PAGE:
What to Look For Coming Into the Game
- Happy 20th Anniversary to Staples Center. One can dedicate whole articles on the arena’s milestone. In the 20 years since it opened, Staples Center has enjoyed championship runs (two from the Los Angeles Kings), raised banners (for titles and retired numbers), and erected statues just outside. From a non-sports point of view, the surrounding downtown area of the city has grown dramatically, becoming a popular tourist, nightlife and weekend destination, as well as emerging as a hip area to reside.
- Buffalo came into the game versus the Kings tied for first in the Atlantic Division with the Boston Bruins. They also had the second best power play percentage. Their goalie, Carter Hutton, came in with a 4-0-0 record and a 1.74 goals against average. Their highly-touted young defenseman, 2018 1st overall draft pick Rasmus Dahlin, came in tied for eighth in the NHL in assists with seven. Their top center, Jack Eichel, is tied for seventh in points with ten.
- Knowing that the Sabres played in Anaheim the previous night, it would be interesting to see if the Kings could take advantage of a team possibly fatigued on the second night of a back-to-back.
On to the Game
After a strong start giving up a lone coverage-flawed goal against the Carolina Hurricanes on Tuesday night, Jack Campbell was back in net for the Los Angeles Kings on Thursday night. One of the reasons for Buffalo’s early success to the season has been their ability to transition quickly from defense to offense. Although Campbell made several quality saves in the first period generated by Buffalo’s playing style, the Sabres fenced in two goals in just over five minutes into the game from it:
Sabres 1. Kings 0.
Sabres 2. Kings 0.
In the young season, one noticeable change in the Kings play so far is how coach Todd McLellan’s new systems have gotten them to manufacture more scoring chances and generate more shots. As the game wore on, the Kings seemingly were taking advantage of Buffalo’s fatigue in every which way, sans on the scoreboard. After two periods, the Kings outshot the Sabres 28-17. They finished the game with 47 shots on goals and 92 shot attempts. Each Kings skater recorded at least one shot on goal, with Jeff Carter and Alex Iafallo sharing team highs of five apiece.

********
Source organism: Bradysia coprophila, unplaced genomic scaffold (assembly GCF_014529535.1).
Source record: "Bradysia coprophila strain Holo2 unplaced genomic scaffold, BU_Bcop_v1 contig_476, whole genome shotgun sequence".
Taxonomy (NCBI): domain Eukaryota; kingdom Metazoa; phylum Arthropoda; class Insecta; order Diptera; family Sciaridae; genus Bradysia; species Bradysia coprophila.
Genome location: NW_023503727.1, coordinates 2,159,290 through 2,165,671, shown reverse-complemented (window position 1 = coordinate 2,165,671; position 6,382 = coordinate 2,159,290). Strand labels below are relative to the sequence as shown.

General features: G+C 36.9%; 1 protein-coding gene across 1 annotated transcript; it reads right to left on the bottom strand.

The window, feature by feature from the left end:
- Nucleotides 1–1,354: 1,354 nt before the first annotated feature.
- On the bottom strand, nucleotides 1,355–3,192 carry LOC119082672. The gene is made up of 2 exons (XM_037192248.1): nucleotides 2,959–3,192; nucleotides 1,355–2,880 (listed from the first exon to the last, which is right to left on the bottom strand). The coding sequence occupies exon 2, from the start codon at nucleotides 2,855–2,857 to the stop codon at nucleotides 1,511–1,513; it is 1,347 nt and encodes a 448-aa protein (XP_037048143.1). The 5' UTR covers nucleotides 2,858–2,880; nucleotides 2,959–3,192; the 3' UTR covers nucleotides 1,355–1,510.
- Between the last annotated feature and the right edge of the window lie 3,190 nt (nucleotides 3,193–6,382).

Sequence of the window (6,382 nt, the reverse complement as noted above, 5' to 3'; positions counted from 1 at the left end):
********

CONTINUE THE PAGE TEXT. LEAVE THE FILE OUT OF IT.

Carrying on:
Perhaps it’s just a matter of time for the LA Kings to eventually get the puck luck going their way. As this game had indicated, it was not on their side. Ilya Kovalchuk and Adrian Kempe hit posts. Anze Kopitar got denied by the Sabres goalie early in the game after intercepting a Sabres clearing pass and walking in all alone. Blake Lizotte, Tyler Toffoli, Kyle Clifford, Drew Doughty, Ben Hutton were all thwarted by the Sabres netminder, missed high or wide, or were unable to pounce on rebound opportunities. They couldn’t cash in on a minute and a half’s worth of five-on-three power play time at the end of the second period and start of the third. Meanwhile, the Sabres enjoyed a fortunate bounce in the second period during their power play to go up 3-0 on a broken play:
Again, the Buffalo Sabres are among the best teams in the NHL so far. It’s no small feat, given a very strong division that also includes the Boston Bruins, Tampa Bay Lightning and Toronto Maple Leafs. A hot goalie with 47 saves and a shutout, Carter Hutton just had his best over Jeff Carter, Ben Hutton, and the rest of the Kings.
Ultimately, Los Angeles was felled by a couple defensive breakdowns, some bad puck luck, and a hot goalie. Their play in generating scoring chances, and goalie Jack Campbell’s game in net remain encouraging. Kings have been blanked in two straight games at home. Zero points out of a possible four is the same amount no matter the amount of goals for. Believe in the plan.
Coach Todd McLellan Does Not Sugarcoat
Main Event: Calgary Flames @ Los Angeles Kings, Saturday, 7:00 PDT (Hockey Night in Canada start?), Fox Sports West — Tkachuk/Doughty II.
Undercard: Minnesota-Duluth @ Wisconsin, NCAA Hockey, 5:00 PDT, Prime Ticket — Kings top draft pick Alex Turcotte in action.